2019 Florida Statutes
Minimum liquid reserve requirements.
Minimum liquid reserve requirements.
651.035 Minimum liquid reserve requirements.—
(1) A provider shall maintain in escrow a minimum liquid reserve consisting of the following reserves, as applicable:
(a) Each provider shall maintain in escrow as a debt service reserve the aggregate amount of all principal and interest payments due during the fiscal year on any mortgage loan or other long-term financing of the facility, including property taxes as recorded in the audited financial report required under s. 651.026. The amount must include any leasehold payments and all costs related to such payments. If principal payments are not due during the fiscal year, the provider must maintain in escrow as a minimum liquid reserve an amount equal to interest payments due during the next 12 months on any mortgage loan or other long-term financing of the facility, including property taxes. If a provider does not have a mortgage loan or other financing on the facility, the provider must deposit monthly in escrow as a minimum liquid reserve an amount equal to one-twelfth of the annual property tax liability as indicated in the most recent tax notice provided pursuant to s. 197.322(3), and must annually pay property taxes out of such escrow.
(b) A provider that has outstanding indebtedness that requires a debt service reserve to be held in escrow pursuant to a trust indenture or mortgage lien on the facility and for which the debt service reserve may only be used to pay principal and interest payments on the debt that the debtor is obligated to pay, and which may include property taxes and insurance, may include such debt service reserve in computing the minimum liquid reserve needed to satisfy this subsection if the provider furnishes to the office a copy of the agreement under which such debt service is held, together with a statement of the amount being held in escrow for the debt service reserve, certified by the lender or trustee and the provider to be correct. The trustee shall provide the office with any information concerning the debt service reserve account upon request of the provider or the office. Any such separate debt service reserves are not subject to the transfer provisions set forth in subsection (8).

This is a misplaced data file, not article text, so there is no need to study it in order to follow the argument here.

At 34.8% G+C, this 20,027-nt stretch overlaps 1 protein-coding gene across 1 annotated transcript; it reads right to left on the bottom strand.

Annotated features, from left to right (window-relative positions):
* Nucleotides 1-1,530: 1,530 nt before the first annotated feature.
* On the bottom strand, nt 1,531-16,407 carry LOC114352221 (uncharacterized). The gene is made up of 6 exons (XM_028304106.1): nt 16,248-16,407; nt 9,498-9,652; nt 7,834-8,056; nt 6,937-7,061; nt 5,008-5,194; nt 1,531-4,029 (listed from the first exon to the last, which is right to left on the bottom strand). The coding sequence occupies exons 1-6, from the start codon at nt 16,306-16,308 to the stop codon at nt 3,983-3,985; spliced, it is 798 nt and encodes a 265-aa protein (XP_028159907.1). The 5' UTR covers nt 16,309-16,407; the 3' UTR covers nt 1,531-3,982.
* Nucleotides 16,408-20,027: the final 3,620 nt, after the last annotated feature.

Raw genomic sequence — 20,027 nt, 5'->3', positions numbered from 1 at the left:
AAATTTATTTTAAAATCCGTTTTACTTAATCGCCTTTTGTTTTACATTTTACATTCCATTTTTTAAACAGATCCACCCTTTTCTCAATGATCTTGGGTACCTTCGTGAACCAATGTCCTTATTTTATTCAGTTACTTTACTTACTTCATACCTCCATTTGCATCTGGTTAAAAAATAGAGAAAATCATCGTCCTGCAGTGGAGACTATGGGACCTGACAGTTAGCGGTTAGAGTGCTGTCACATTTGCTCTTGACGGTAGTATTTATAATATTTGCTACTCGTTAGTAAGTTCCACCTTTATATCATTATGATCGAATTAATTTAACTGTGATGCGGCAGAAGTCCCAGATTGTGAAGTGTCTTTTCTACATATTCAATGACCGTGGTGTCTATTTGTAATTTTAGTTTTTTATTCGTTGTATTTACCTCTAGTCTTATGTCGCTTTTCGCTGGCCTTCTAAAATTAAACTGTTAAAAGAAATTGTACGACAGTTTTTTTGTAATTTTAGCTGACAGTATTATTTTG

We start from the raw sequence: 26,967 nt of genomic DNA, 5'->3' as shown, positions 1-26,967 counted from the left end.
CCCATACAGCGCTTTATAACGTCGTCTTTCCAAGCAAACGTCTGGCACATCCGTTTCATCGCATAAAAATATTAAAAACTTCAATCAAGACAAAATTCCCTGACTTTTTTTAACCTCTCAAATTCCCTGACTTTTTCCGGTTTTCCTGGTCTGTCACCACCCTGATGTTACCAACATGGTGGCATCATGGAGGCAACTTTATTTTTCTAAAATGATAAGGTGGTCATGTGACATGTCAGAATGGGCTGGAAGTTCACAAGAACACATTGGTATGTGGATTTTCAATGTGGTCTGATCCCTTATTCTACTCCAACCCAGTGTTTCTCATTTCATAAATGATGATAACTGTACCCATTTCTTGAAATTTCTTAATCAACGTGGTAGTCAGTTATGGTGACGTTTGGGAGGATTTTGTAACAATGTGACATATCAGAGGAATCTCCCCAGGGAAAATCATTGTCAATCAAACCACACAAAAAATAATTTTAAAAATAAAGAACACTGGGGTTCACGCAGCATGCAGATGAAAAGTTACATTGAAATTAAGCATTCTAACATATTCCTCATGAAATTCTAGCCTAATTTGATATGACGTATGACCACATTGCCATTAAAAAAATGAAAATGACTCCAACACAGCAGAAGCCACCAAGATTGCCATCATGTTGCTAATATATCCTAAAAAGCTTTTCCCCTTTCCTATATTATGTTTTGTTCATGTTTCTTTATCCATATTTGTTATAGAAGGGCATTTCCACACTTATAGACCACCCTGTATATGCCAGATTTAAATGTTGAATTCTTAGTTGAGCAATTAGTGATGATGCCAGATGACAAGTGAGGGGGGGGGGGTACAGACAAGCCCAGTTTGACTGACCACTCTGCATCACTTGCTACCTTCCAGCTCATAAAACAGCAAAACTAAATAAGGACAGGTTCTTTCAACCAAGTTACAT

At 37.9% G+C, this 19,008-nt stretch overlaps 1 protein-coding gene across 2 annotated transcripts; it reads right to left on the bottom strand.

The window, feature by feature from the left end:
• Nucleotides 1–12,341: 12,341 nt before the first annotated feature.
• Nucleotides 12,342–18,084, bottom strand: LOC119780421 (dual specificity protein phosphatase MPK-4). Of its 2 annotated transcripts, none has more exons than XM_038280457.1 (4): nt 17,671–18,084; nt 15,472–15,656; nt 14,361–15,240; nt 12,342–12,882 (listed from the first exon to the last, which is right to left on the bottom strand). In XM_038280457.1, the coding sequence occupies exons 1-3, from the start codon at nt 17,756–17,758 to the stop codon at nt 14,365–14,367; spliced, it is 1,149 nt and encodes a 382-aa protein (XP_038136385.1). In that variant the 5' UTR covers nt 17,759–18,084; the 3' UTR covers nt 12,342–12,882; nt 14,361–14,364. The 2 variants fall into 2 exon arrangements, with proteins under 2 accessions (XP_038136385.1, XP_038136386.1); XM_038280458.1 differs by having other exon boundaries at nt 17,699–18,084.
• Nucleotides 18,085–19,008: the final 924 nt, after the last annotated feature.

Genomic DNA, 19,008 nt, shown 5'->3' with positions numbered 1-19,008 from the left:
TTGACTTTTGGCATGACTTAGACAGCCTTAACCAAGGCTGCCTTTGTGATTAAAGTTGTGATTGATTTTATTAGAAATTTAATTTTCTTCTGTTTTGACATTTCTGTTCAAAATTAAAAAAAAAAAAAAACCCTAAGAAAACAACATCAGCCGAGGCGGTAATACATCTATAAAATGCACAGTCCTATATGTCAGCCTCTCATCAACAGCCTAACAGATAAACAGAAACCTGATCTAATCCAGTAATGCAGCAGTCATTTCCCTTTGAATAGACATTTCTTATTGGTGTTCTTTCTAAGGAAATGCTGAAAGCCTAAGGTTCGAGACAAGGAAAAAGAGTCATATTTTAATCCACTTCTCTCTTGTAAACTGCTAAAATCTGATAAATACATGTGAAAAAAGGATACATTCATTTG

(c) Each provider shall maintain in escrow an operating reserve equal to 30 percent of the total operating expenses projected in the feasibility study required by s. 651.023 for the first 12 months of operation. Thereafter, each provider shall maintain in escrow an operating reserve equal to 15 percent of the total operating expenses in the annual report filed pursuant to s. 651.026. If a provider has been in operation for more than 12 months, the total annual operating expenses must be determined by averaging the total annual operating expenses reported to the office by the number of annual reports filed with the office within the preceding 3-year period subject to adjustment if there is a change in the number of facilities owned. For purposes of this subsection, total annual operating expenses include all expenses of the facility except depreciation and amortization; interest and property taxes included in paragraph (a); extraordinary expenses that are adequately explained and documented in accordance with generally accepted accounting principles; liability insurance premiums in excess of those paid in calendar year 1999; and changes in the obligation to provide future services to current residents. For providers initially licensed during or after calendar year 1999, liability insurance must be included in the total operating expenses in an amount not to exceed the premium paid during the first 12 months of facility operation. The operating reserves required under this subsection must be in an unencumbered account held in escrow for the benefit of the residents. Such funds may not be encumbered or subject to any liens or charges by the escrow agent or judgments, garnishments, or creditors’ claims against the provider or facility. However, if a facility had a lien, mortgage, trust indenture, or similar debt instrument in place before January 1, 1993, which encumbered all or any part of the reserves required by this subsection and such funds were used to meet the requirements of this subsection, then such arrangement may be continued, unless a refinancing or acquisition has occurred, and the provider is in compliance with this subsection.